# Explicit Runge-Kutta with Butcher Tableau not stricty positive

I have a hard time figuring out how explicit Runge-Kutta methods work, so this is a "what do I misunderstand?" kind of question.

Let $S$ be a system, $Y$ its variables vector and $f(t, Y)$ the function returning the derivative of each variables at a given time and a given state of the system.

All explicit Runge-Kutta methods imply to compute the value of $f$ for multiple $(t, Y)$ conditions, and then to perform a linear combination of all these derivatives in order to obtain a "better" derivative. The linear combination to perform is defined by a vector which can be found at the bottom of the Butcher tableau of the method. Lets call this vector $B$.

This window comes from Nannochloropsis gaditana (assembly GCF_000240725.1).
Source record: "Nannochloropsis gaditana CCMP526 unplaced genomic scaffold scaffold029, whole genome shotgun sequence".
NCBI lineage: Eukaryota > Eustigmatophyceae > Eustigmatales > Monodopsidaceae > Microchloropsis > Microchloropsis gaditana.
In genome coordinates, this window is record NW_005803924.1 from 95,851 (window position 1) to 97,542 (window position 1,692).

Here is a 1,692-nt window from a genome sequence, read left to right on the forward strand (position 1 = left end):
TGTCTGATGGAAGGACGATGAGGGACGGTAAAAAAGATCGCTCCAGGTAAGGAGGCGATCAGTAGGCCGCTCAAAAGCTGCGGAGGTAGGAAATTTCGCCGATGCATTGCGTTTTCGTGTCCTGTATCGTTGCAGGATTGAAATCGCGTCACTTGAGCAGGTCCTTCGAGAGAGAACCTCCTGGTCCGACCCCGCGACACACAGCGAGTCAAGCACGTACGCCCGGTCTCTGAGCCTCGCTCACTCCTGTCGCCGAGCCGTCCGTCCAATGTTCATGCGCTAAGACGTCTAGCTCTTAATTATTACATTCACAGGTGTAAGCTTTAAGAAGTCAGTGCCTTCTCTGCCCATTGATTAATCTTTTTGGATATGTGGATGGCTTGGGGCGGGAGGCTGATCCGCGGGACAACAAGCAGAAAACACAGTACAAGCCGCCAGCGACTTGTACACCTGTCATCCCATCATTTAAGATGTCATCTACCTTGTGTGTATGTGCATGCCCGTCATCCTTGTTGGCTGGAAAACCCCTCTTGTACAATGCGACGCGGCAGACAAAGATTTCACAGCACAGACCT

My question is :

as negative values can be found in some $B$ vectors (like those used by the Runge-Kutta-Fehlberg method) it is possible that the final derivative will be negative whereas all values produced by f are positive, and vice versa.

It seems that in some circumstances, the explicit Runge-Kutta methods including negative coefficients in their $B$ vector can produce irrelevant results by changing the sign of the final derivative. So how comes those methods can be used to produce meaningful results?

For "normal", "tame" (i.e., non-stiff) ODE one expects that the $k$ vectors $$k_i=f(t+h·c_i,y+h·\sum a_{ij}k_j)$$ differ by $O(h)$. Since $\sum b_i=1$, if the components of the $k$ vectors are well away from zero, there is no risk of sign errors. And anyway, in many ODE the relative size does not matter, it is simply a question of translation.